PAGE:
Nina Manno BA ’14, who was then a student worker in the history department, served as Hunter’s coordinator. Her tasks included setting up interview locations, managing the students’ various computer files, and helping to assemble a short video about the project.
The work still isn’t completely done, but Hunter says she is getting closer to transferring the materials to the archives in Watzek Library. Discussions are also under way about making portions of the interviews available online.
Students were enthusiastic, although sometimes nervous, about meeting their assigned alum. However, their worries were soon put to rest; all of the alumni had volunteered their time and were eager to share their reflections.
Julia Withers CAS ’16 interviewed Rod Downey B.S ’50. The two hit it off so well that they have since had lunch together in the Trail Room. “Being a student on the hill, I always feel surrounded by people my same age and background, so connecting with someone who is really different in age was refreshing,” says Withers. “While I live it, it’s hard to realize about how big of a milestone college will be in my life. But Rod helped me to see that college is important for building connections with not just faculty and alumni, but also with peers.”
“I had a conversation with Jane Hunter as I was preparing to teach the class,” says Healy. “She said, ‘Why not continue with faculty emeriti?’ It seemed like a natural extension of the project.”
Joanne MulcahyThis year’s student training workshops were led by Joanne Mulcahy, who teaches creative nonfiction, ethnographic writing, and humanities core courses for the Northwest Writing Institute, which is part of the Graduate School of Education and Counseling. “Joanne provided the humanist angle to this kind of work—the importance of getting a sense of the person and their life,” says Healy. “Her presentation was very meaningful to students.”
The alumni office provided a list of local faculty emeriti, and Healy’s class of 15 students set to work. At the time of this writing, the class is still in progress. But we know this much: “Students are challenged by it,” Healy reports.
Healy is impressed by the project because it helps Lewis & Clark “commemorate community.” She notes that there are not many projects that involve so many different areas of the college in such a meaningful way.
What’s next on the horizon? Perhaps a mix of faculty emeriti and alumni oral histories. No matter what the format, Healy is confident the oral history component will continue to be popular. “Students are learning to consider living people as historical actors in their own right,” says Healy. “They are learning how modern history can be.”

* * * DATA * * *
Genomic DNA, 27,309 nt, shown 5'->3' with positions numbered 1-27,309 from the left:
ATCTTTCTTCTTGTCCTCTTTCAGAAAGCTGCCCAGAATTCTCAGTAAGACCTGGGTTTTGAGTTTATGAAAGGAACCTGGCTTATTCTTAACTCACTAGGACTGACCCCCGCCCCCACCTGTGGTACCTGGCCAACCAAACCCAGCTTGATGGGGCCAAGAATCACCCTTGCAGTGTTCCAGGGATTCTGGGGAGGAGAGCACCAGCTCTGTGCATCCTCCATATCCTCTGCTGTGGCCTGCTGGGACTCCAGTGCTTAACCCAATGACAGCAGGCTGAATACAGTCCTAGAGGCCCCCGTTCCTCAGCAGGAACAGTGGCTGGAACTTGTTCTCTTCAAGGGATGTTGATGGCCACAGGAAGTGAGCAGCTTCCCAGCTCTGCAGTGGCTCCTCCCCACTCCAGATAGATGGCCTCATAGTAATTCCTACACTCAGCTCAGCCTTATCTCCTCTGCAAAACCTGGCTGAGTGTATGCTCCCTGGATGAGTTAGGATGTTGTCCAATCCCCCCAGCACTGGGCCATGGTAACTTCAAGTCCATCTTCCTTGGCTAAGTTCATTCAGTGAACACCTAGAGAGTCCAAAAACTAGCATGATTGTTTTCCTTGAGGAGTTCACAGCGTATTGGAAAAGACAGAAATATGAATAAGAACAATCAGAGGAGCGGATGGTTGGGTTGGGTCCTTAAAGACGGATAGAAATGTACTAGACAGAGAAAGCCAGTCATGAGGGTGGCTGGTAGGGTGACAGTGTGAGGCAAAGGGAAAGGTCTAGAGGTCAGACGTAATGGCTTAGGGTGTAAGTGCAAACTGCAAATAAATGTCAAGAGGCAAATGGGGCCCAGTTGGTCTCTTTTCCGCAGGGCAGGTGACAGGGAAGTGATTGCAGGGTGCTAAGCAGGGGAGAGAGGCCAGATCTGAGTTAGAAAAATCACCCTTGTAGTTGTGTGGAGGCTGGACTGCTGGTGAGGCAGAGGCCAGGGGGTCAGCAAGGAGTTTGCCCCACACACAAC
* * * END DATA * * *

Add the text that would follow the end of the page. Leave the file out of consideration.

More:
Trushaa Castelino CAS ’15 spoke with Donna Lawrence BA ’52. “Interviewing Donna felt extremely nostalgic,” says Castelino. “I could visualize everything she was saying, almost like I was there. On a personal level, the interview was a bit of a wake-up call; it made me realize that I needed to quickly put my skills to use in interviewing my own grandmother and preserving her experiences.”
Alumni participants were equally enthusiastic. “It was fun!” says Barbara Getty BA ’56, MAT ’78, a member of the Albany Society. “Lewis & Clark has changed considerably. It’s important for current classes to know what it was like.”
At the close of the process, Don Floren conducted an informal survey of Albany Society participants to gauge reactions. “The overall response was extremely positive,” he says. “The students had done a good job and made it pleasant for all.”
A Sense of Community
With the completion of the first alumni interviews, Floren notes there is a desire to “get caught up” with those from other eras as well. He hopes the college will develop a systematic approach to collecting alumni oral histories.
In the meantime, the project has been expanded to include the oral histories of faculty emeriti (see related article at right), another key constituent group.
Hunter is pleased with the first iteration of the project and feels it benefits both students and alumni. “For students, it allows them to make connections with people from another generation, many of whom were exploring the same kinds of questions but in a different time,” she says. “And for alumni, it helps them personalize the students of today and strengthen their connections to the college.”
Floren agrees that the project has created a strong community feeling. “People of my vintage tend to say the college has ‘totally changed,’ but it really hasn’t. At the core, there’s still a common bond. The college’s mission is the same, but the environment in which it’s being projected is totally different—the world has changed.”
Capturing how that world has changed, including its social and historical contours, is an important objective of the project. But for Floren and others, the heart of the project is more personal: “No one else can tell our stories.”
Shelly Meyer is the editor of the Chronicle magazine.